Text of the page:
Definition and Purpose

Interfaces serve as a way of declaring contracts within your code and with external code, making sure that objects and classes adhere to a specific structure.

On the other hand, classes serve as blueprints for creating objects that share the same configuration of properties and methods. They encapsulate data and functions that manipulate that data, making it easier to work with complex code structures.


Interfaces are great for defining the types of properties and methods that an object should have, without actually implementing them. This makes it easier to create interchangeable components, as any object that conforms to an interface can be used in its place.

Classes, on the other hand, allow for the actual implementation of properties and methods, making them more useful for creating objects that can be instantiated and used throughout your codebase.


Interfaces provide a way to define the shape of an object or function, without the need to worry about implementation details.

On the other hand, classes allow developers to bundle together properties, methods, and constructors to create instances for use within the code.

Inheritance and Extension

While interfaces offer a chain of contracts to adhere to and can be extended by other interfaces, they lack the ability to contain details about implementation.

On the other hand, classes can implement interfaces to enforce rules for the class and can also extend other classes, inheriting properties and methods.

Access Modifiers

One of the main differences lies in access modifiers. Interfaces don’t have access modifiers, which means all of its members are public by default.

In contrast, classes allow developers to use access modifiers like public, private, and protected to restrict access to certain properties or methods. This provides more control over the data that is exposed and how it can be manipulated.


An interface lays out the blueprint of an object, but you cannot create an instance of it. On the other hand, a class is a blueprint for an object and you can use the ‘new’ keyword to create an instance of it.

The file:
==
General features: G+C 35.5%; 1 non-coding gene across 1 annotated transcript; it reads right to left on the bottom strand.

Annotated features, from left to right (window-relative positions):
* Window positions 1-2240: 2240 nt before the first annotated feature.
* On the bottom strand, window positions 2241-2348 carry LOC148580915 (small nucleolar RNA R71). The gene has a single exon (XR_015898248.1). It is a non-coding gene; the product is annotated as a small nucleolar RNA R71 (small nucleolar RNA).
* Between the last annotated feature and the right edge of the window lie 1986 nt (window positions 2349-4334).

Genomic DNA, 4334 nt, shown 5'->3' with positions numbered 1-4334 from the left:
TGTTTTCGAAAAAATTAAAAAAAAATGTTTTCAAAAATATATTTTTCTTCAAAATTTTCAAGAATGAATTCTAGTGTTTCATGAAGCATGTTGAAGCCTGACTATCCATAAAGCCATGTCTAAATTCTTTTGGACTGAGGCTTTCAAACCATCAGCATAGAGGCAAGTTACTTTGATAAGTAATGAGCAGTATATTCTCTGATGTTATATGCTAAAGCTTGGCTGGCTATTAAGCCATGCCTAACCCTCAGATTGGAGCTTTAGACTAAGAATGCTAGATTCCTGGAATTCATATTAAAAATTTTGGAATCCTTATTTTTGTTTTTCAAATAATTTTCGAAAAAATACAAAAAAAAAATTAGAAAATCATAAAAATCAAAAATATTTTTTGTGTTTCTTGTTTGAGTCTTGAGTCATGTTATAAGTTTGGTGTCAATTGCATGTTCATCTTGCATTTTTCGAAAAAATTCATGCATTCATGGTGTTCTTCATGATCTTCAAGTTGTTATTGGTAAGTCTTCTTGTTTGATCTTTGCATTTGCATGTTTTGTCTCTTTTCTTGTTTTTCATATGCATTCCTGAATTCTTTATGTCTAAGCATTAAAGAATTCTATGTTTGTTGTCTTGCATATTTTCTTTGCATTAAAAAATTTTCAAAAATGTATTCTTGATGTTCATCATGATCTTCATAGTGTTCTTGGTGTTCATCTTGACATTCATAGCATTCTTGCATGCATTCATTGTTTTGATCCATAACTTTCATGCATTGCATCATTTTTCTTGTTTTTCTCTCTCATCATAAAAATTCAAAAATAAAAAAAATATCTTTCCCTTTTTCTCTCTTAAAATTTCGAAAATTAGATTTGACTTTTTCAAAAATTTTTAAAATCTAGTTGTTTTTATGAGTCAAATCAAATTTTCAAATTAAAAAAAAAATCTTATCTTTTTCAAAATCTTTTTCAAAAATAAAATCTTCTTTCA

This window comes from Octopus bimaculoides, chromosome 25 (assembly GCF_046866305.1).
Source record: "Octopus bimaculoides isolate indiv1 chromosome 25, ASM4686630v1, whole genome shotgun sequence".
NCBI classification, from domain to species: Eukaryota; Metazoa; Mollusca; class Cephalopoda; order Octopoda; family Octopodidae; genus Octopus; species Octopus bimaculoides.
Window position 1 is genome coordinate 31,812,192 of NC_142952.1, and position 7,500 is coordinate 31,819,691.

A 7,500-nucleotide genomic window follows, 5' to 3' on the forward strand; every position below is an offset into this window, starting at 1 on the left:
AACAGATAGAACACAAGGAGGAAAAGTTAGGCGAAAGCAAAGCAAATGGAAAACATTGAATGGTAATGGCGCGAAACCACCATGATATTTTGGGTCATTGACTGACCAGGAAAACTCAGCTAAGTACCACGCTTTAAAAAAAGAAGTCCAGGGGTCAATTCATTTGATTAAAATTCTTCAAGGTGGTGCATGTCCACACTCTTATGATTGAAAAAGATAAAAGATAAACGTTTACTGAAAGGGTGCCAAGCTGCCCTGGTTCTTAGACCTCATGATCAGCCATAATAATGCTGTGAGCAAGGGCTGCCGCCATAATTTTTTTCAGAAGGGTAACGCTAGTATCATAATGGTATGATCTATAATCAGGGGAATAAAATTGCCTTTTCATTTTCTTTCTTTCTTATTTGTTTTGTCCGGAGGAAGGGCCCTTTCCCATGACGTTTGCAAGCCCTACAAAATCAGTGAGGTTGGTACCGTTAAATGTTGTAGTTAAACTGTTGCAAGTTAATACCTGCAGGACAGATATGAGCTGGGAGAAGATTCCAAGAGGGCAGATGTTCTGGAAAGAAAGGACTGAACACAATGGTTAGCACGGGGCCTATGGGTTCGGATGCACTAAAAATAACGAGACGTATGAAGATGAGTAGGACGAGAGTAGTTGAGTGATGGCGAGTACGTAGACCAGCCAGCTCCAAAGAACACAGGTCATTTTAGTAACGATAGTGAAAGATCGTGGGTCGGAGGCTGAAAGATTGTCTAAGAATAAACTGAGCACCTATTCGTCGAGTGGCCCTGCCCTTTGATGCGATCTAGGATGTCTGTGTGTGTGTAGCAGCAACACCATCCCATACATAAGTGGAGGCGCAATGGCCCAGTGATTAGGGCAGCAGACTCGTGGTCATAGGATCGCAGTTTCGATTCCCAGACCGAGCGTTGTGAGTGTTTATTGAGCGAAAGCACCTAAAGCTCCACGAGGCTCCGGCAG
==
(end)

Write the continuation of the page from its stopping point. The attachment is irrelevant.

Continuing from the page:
While both serve different purposes, it’s important to understand their differences to determine the right approach for your project. Whether you choose to use an interface or a class for your object instantiation, make sure to consider the scope and functionality of your project.

Advantages of Using TypeScript Interfaces & Classes

As the world of web development continues to evolve and become increasingly complex, TypeScript emerges as a powerful tool that simplifies the development process significantly. Using TypeScript’s interfaces and classes offers numerous benefits to both developers and companies alike.

One of its biggest benefits is the prevention of runtime errors by detecting issues during development. TypeScript’s static typing helps improve code quality, making it easier to read, debug, and manage at scale.

With interfaces, developers can define the shapes of objects and classes, making it easier to reason about the code with its self-documenting nature.

By utilizing TypeScript’s interfaces and classes, companies can improve productivity, reduce production errors, and create scalable applications and libraries.